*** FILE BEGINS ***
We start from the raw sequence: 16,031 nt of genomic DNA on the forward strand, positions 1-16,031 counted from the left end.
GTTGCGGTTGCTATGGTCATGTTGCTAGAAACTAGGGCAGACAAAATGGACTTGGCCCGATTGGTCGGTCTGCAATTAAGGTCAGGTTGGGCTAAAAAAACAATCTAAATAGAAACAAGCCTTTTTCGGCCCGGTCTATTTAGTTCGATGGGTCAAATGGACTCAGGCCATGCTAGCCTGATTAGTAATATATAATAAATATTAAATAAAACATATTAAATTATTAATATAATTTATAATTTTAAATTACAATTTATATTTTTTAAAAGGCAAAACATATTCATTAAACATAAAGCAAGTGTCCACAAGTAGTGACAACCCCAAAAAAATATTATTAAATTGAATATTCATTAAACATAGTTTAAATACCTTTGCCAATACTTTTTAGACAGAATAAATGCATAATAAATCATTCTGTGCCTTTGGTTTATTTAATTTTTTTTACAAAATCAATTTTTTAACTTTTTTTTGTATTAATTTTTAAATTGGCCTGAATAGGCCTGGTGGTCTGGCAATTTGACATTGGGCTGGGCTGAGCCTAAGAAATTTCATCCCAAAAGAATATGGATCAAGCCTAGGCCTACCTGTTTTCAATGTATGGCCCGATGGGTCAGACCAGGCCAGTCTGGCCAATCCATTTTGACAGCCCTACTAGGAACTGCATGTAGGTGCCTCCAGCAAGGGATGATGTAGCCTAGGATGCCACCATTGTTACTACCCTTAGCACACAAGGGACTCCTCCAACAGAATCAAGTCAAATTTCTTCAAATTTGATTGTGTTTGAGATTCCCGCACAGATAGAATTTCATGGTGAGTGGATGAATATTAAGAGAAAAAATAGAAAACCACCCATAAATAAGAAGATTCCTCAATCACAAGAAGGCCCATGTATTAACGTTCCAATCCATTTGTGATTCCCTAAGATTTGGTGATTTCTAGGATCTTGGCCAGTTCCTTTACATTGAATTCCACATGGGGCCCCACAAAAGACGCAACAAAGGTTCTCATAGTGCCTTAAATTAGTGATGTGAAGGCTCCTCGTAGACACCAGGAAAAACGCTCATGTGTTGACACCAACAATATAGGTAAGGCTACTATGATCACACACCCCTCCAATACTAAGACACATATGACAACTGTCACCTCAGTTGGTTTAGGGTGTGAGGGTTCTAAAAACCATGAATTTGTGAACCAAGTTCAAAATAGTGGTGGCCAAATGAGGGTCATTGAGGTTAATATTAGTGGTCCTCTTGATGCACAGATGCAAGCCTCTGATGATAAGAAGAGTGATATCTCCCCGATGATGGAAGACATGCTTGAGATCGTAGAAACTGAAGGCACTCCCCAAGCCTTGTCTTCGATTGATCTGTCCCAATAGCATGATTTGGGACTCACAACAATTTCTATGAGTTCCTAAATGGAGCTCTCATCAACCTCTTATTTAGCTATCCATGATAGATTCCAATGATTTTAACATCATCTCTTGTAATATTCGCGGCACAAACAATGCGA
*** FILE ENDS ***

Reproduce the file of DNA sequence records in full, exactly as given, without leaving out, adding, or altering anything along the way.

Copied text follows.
We start from the raw sequence: 16,031 nt of genomic DNA on the forward strand, positions 1-16,031 counted from the left end.
GTTGCGGTTGCTATGGTCATGTTGCTAGAAACTAGGGCAGACAAAATGGACTTGGCCCGATTGGTCGGTCTGCAATTAAGGTCAGGTTGGGCTAAAAAAACAATCTAAATAGAAACAAGCCTTTTTCGGCCCGGTCTATTTAGTTCGATGGGTCAAATGGACTCAGGCCATGCTAGCCTGATTAGTAATATATAATAAATATTAAATAAAACATATTAAATTATTAATATAATTTATAATTTTAAATTACAATTTATATTTTTTAAAAGGCAAAACATATTCATTAAACATAAAGCAAGTGTCCACAAGTAGTGACAACCCCAAAAAAATATTATTAAATTGAATATTCATTAAACATAGTTTAAATACCTTTGCCAATACTTTTTAGACAGAATAAATGCATAATAAATCATTCTGTGCCTTTGGTTTATTTAATTTTTTTTACAAAATCAATTTTTTAACTTTTTTTTGTATTAATTTTTAAATTGGCCTGAATAGGCCTGGTGGTCTGGCAATTTGACATTGGGCTGGGCTGAGCCTAAGAAATTTCATCCCAAAAGAATATGGATCAAGCCTAGGCCTACCTGTTTTCAATGTATGGCCCGATGGGTCAGACCAGGCCAGTCTGGCCAATCCATTTTGACAGCCCTACTAGGAACTGCATGTAGGTGCCTCCAGCAAGGGATGATGTAGCCTAGGATGCCACCATTGTTACTACCCTTAGCACACAAGGGACTCCTCCAACAGAATCAAGTCAAATTTCTTCAAATTTGATTGTGTTTGAGATTCCCGCACAGATAGAATTTCATGGTGAGTGGATGAATATTAAGAGAAAAAATAGAAAACCACCCATAAATAAGAAGATTCCTCAATCACAAGAAGGCCCATGTATTAACGTTCCAATCCATTTGTGATTCCCTAAGATTTGGTGATTTCTAGGATCTTGGCCAGTTCCTTTACATTGAATTCCACATGGGGCCCCACAAAAGACGCAACAAAGGTTCTCATAGTGCCTTAAATTAGTGATGTGAAGGCTCCTCGTAGACACCAGGAAAAACGCTCATGTGTTGACACCAACAATATAGGTAAGGCTACTATGATCACACACCCCTCCAATACTAAGACACATATGACAACTGTCACCTCAGTTGGTTTAGGGTGTGAGGGTTCTAAAAACCATGAATTTGTGAACCAAGTTCAAAATAGTGGTGGCCAAATGAGGGTCATTGAGGTTAATATTAGTGGTCCTCTTGATGCACAGATGCAAGCCTCTGATGATAAGAAGAGTGATATCTCCCCGATGATGGAAGACATGCTTGAGATCGTAGAAACTGAAGGCACTCCCCAAGCCTTGTCTTCGATTGATCTGTCCCAATAGCATGATTTGGGACTCACAACAATTTCTATGAGTTCCTAAATGGAGCTCTCATCAACCTCTTATTTAGCTATCCATGATAGATTCCAATGATTTTAACATCATCTCTTGTAATATTCGCGGCACAAACAATGCGA